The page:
I wrote you all what I thought was a witty write-up on PAX East, but my computer apparently liked it so much that it ate it. I apologize that I don’t have the patience to re-create from memory what was quite a long post, so I offer you blurb reviews in its place. Not quite the same, I know, but we make do with what we have. Off we go!
I’ve never read the original Ruse title, or any other Crossgen series for that matter. But when I heard about this book coming back along with Sigil under Marvel’s takeover of Crossgen as an imprint, I figured there wouldn’t be a better time for me to jump in, and Ruse sounded pretty intriguing from the solicits. The first issue didn’t let me down, and I liked that it was easy to get into as a new reader without needing to look up years of back story. I like Mark Waid’s manner of storytelling, and the artwork creates a great tone for the book as we follow a grand detective and his “assistant” (small joke) solve a murder. Waid opens the book right in the thick of things, and it only gets better from there. I have to say, I was a little worried that the female character in this series was going to come off as some helpless, futile figure only along for the sake of “bettering” the male character. My fears aren’t entirely subsided from the first issue—but there’s reason for hope. I’m on board.
When I first saw the solicitation for this in Previews, my reaction was something along the lines of “OMG ANOTHER ONE WHAT THE HELL I HATE YOU MARVEL.” I really didn’t, and still don’t, see a reason for this issue to exist, other than to try to fill the absurd gap between current issues of Children’s Crusade, and even then, it’s pointless. Also, what’s with the title? That’s honestly the best they could come up with? You shock me, guys. Anyway, if you’re reading Children’s Crusade, you can pretty much skip over this entirely with no consequences whatsoever. The only thing we learn from this one-shot is that Kang the Conqueror (Iron Lad of the future) tricks his past/current self (Iron Lad of the present) to go back and try to stop the Young Avengers from rescuing the Scarlet Witch so that they don’t get killed by the real Avengers … or something like that. Yeah, I can’t even explain it, basically because it makes no sense and has no value to the story whatsoever. Cheap gimmicks all around. Also not a fan of Davis’ art. Avoid this like the plague, but pick up the next issue of Children’s Crusade (which I have yet to get to).
I’m still debating how I feel about this one. You know what? It really wasn’t bad. It wasn’t the BEST thing I’ve read lately, not by a long shot, but it was entertaining and kind of a breezy read. I like the duo of Black Widow and Agent 13, and I loved the comedic and witty interplay instituted by Deconnick. It’s a bit campy, a bit short, but overall a different flavor to the other books in the pile. Natasha and Sharon Carter walk into a trap in order to rescue a girl from … um … some other girls. Trained assassins. Hi-jinks ensue. Witty comebacks are delivered. And Steve Rogers is stuck at a desk doing paperwork while the ladies are out there rather swiftly kicking some ass. The art is a bit stylized and “sketchy” as opposed to “clean,” which worked for me. Hmm. I’ve decided I like this. It’s a one-shot, and that’s enough.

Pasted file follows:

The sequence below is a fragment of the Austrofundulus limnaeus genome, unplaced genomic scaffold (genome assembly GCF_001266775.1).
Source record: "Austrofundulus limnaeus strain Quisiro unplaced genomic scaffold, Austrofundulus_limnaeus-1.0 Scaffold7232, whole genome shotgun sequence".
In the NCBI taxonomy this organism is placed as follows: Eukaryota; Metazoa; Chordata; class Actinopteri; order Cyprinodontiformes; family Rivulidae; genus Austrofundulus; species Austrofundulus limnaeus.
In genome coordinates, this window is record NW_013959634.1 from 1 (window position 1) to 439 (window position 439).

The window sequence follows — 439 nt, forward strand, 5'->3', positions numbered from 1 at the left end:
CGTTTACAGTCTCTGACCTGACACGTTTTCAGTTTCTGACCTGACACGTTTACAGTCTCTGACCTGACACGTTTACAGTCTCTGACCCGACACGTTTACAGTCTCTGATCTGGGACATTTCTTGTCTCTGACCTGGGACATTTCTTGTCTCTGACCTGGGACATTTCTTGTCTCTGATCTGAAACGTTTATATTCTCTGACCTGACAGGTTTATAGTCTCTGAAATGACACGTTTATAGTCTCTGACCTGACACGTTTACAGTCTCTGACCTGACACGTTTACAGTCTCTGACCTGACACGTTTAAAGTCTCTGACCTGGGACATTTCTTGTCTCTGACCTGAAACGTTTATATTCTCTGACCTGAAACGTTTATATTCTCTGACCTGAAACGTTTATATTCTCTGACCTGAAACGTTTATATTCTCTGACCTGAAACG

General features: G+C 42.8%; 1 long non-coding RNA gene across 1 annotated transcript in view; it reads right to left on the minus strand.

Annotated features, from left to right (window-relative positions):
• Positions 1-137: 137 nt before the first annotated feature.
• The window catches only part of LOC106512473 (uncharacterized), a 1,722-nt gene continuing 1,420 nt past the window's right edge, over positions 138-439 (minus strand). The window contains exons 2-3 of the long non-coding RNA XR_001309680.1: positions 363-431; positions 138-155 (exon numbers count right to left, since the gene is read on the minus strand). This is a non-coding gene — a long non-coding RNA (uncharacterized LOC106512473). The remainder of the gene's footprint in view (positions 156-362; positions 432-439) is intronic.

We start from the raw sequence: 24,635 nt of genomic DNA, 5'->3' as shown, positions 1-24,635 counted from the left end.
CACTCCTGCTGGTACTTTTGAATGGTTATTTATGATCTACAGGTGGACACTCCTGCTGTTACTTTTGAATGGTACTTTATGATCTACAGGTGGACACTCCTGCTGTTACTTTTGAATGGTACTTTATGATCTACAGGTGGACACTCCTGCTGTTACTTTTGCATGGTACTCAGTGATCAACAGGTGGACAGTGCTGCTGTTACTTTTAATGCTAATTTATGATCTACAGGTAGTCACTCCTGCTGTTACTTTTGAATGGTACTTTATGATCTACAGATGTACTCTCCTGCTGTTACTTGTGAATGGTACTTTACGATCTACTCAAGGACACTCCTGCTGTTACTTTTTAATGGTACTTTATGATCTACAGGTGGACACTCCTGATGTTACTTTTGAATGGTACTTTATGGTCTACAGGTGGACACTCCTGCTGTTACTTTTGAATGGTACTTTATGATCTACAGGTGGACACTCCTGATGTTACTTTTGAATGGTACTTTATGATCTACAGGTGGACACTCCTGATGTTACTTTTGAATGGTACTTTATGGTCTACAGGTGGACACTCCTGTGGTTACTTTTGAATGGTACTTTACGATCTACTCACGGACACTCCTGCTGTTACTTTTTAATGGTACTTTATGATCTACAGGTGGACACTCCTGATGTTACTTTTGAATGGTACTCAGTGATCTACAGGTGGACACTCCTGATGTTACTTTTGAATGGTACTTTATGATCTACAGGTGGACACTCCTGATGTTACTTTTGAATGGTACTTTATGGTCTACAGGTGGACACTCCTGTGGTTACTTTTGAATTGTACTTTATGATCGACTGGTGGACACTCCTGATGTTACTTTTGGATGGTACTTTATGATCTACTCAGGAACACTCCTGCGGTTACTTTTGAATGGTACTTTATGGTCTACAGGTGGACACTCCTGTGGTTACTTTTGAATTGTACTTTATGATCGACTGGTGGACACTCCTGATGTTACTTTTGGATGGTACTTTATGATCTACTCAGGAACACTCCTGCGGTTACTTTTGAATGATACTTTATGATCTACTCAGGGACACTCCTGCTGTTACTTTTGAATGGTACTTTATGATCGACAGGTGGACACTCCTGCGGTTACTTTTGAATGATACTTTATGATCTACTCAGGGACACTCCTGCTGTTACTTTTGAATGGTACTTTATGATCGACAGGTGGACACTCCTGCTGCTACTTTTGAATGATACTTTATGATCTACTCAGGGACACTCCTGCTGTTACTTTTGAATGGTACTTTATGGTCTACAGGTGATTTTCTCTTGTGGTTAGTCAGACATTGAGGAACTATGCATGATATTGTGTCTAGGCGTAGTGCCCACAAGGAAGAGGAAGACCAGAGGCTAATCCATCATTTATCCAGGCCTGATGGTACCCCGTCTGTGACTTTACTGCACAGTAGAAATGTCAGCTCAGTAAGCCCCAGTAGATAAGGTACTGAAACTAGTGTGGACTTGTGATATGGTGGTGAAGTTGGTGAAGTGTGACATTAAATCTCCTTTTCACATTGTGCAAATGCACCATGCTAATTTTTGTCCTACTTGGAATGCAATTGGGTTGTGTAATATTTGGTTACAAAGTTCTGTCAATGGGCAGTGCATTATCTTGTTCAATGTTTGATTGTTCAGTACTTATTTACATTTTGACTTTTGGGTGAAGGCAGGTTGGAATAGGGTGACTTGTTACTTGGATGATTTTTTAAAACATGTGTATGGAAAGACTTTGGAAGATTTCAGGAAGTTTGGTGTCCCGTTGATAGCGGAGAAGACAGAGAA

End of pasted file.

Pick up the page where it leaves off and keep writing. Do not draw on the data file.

*High-pitched voice* AWESOMENEEESSSSSSSSSSS! I read this during my train commute in the ungodly hours of the morning, half groggy when I opened to the first page. It quickly woke me up. This story was not at all what I expected, particularly by the end. One look at that front cover and you’re kind of sick from all the hearts, right? But don’t judge a book—at least, THIS book—by its cover. This is a one-issue story, and in it, Gail Simone crafts yet another tale of action peppered with comedy, a little bit of tenderness, and some seriously solid badassery (sans Hawk and Dove, which was admittedly a nice breather). I’ll tell you what we have here: a jewel heist. A hostage. A tense romance. A full-grown man in a cat suit. And, come the final pages, one seriously pissed off Huntress. It shouldn’t need any more convincing than that. PICK THIS UP!
Wow. First of all, this was gorgeous. Absolutely beautiful to look at—eye candy in a pure sense, rather than the usual cheesecake sense. Do you ever read a comic where you’re stuck looking at the same page—same panel—for minutes on end, just to make sure you’ve caught all the details and intricacies? That’s what this book was like. I’d read a lot of hype online about this miniseries, and I was hooked on the “MMO” angle it sounded like it was going to take. It’s actually so much more than that, though. The story is set a world apart from the one we know, and it’s clear by the first issue that the gaming setting is going to be secondary to what’s really happening here. The notion that this is Nate Simpson’s first comic work is surprising—his simple, direct writing and his artistic layouts are spectacular and echo the experience of someone who you’d think has been in the industry for a while. Hopeful that the rest of the series continues this level of excellence. The book is already on a second printing; definitely check this one out if you can get your hands on it.